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This sweet tale of ingenuity and kindness to all creatures tries, but it does not fully measure up to its potential.

How do you stop elephants from trampling your orchard, damaging your trees, and destroying your ripe clementines every night?

Young Fatima, dark-haired, dark-eyed, and brown-skinned, lives with her bearded, turbaned grandfather in an unnamed country. They take care of their clementine orchard, which is their livelihood, with the help of the spiders that eat tree-destroying insects. But when those sweet, ripe clementines attract an elephant mama and two baby elephants, neither loud noises, buckets of water, nor thrown pistachios will distract them. How can their trees and their fruit be saved? Grandfather buys a rifle and three bullets, but can Fatima find a more peaceful solution? She encourages her spider friends to spin a thick wall of webs around the orchard, which repels the elephants. Illustrations by Grimard are gorgeous, mostly in warm hues of orange, brown, and blue, with expressive faces and hardly any specific ethnic touches. The text, dramatic and occasionally heavy-handed, is Messier’s own translation of her French text, first published in 2012. The book concludes with an adaptation of the Ethiopian proverb that says “When spider webs unite, they can tie up a lion,” rendering it as “When spider webs unite, they can stop elephants” and calling it simply a generic “African proverb.”

This sweet tale of ingenuity and kindness to all creatures tries, but it does not fully measure up to its potential. (Picture book. 4-7)

Pub Date: Sept. 1, 2017

ISBN: 978-0-88995-529-5

Page Count: 32

Publisher: Red Deer Press

Review Posted Online: July 1, 2017

Kirkus Reviews Issue: July 15, 2017

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Nice enough but not worth repeat reads.

Emma deals with jitters before playing the guitar in the school talent show.

Pop musician Kevin Jonas and his wife, Danielle, put performance at the center of their picture-book debut. When Emma is intimidated by her very talented friends, the encouragement of her younger sister, Bella, and the support of her family help her to shine her own light. The story is straightforward and the moral familiar: Draw strength from your family and within to overcome your fears. Employing the performance-anxiety trope that’s been written many times over, the book plods along predictably—there’s nothing really new or surprising here. Dawson’s full-color digital illustrations center a White-presenting family along with Emma’s three friends of color: Jamila has tanned skin and wears a hijab; Wendy has dark brown skin and Afro puffs; and Luis has medium brown skin. Emma’s expressive eyes and face are the real draw of the artwork—from worry to embarrassment to joy, it’s clear what she’s feeling. A standout double-page spread depicts Emma’s talent show performance, with a rainbow swirl of music erupting from an amp and Emma rocking a glam outfit and electric guitar. Overall, the book reads pretty plainly, buoyed largely by the artwork. (This book was reviewed digitally.)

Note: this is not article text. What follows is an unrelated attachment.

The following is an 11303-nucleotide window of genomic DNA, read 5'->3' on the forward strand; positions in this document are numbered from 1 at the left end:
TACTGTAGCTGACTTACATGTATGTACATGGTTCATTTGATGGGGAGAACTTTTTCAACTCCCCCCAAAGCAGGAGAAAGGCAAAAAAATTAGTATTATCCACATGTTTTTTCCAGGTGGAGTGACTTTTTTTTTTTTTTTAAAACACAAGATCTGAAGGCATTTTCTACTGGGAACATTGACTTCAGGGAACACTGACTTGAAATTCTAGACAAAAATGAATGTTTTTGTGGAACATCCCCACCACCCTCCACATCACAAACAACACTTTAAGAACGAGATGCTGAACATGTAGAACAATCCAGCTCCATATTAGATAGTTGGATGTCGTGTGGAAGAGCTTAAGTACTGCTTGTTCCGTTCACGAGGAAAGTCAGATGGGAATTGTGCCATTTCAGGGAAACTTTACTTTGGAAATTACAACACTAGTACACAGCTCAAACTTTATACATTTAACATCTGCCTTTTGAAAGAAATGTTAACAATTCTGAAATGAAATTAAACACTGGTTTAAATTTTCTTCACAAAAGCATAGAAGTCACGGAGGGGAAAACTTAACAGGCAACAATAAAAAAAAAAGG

Nice enough but not worth repeat reads. (Picture book. 4-6)

Pub Date: March 29, 2022

ISBN: 978-0-593-35207-6

Page Count: 40

Publisher: Razorbill/Penguin

Review Posted Online: Feb. 8, 2022

Kirkus Reviews Issue: March 1, 2022

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Spires’ understanding of the fragility and power of the artistic impulse mixes with expert pacing and subtle...

Making things is difficult work. Readers will recognize the stages of this young heroine’s experience as she struggles to realize her vision.

First comes anticipation. The artist/engineer is spotted jauntily pulling a wagonload of junkyard treasures. Accompanied by her trusty canine companion, she begins drawing plans and building an assemblage. The narration has a breezy tone: “[S]he makes things all the time. Easy-peasy!” The colorful caricatures and creations contrast with the digital black outlines on a white background that depict an urban neighborhood. Intermittent blue-gray panels break up the white expanses on selected pages showing sequential actions. When the first piece doesn’t turn out as desired, the protagonist tries again, hoping to achieve magnificence. A model of persistence, she tries many adjustments; the vocabulary alone offers constructive behaviors: she “tinkers,” “wrenches,” “fiddles,” “examines,” “stares” and “tweaks.” Such hard work, however, combines with disappointing results, eventually leading to frustration, anger and injury. Explosive emotions are followed by defeat, portrayed with a small font and scaled-down figures. When the dog, whose expressions have humorously mirrored his owner’s through each phase, retrieves his leash, the resulting stroll serves them well. A fresh perspective brings renewed enthusiasm and—spoiler alert—a most magnificent scooter sidecar for a loyal assistant.

Spires’ understanding of the fragility and power of the artistic impulse mixes with expert pacing and subtle characterization for maximum delight. (Picture book. 4-7)

Pub Date: April 1, 2014

ISBN: 978-1-55453-704-4

Page Count: 32

Publisher: Kids Can

Review Posted Online: Feb. 25, 2014

Kirkus Reviews Issue: March 15, 2014

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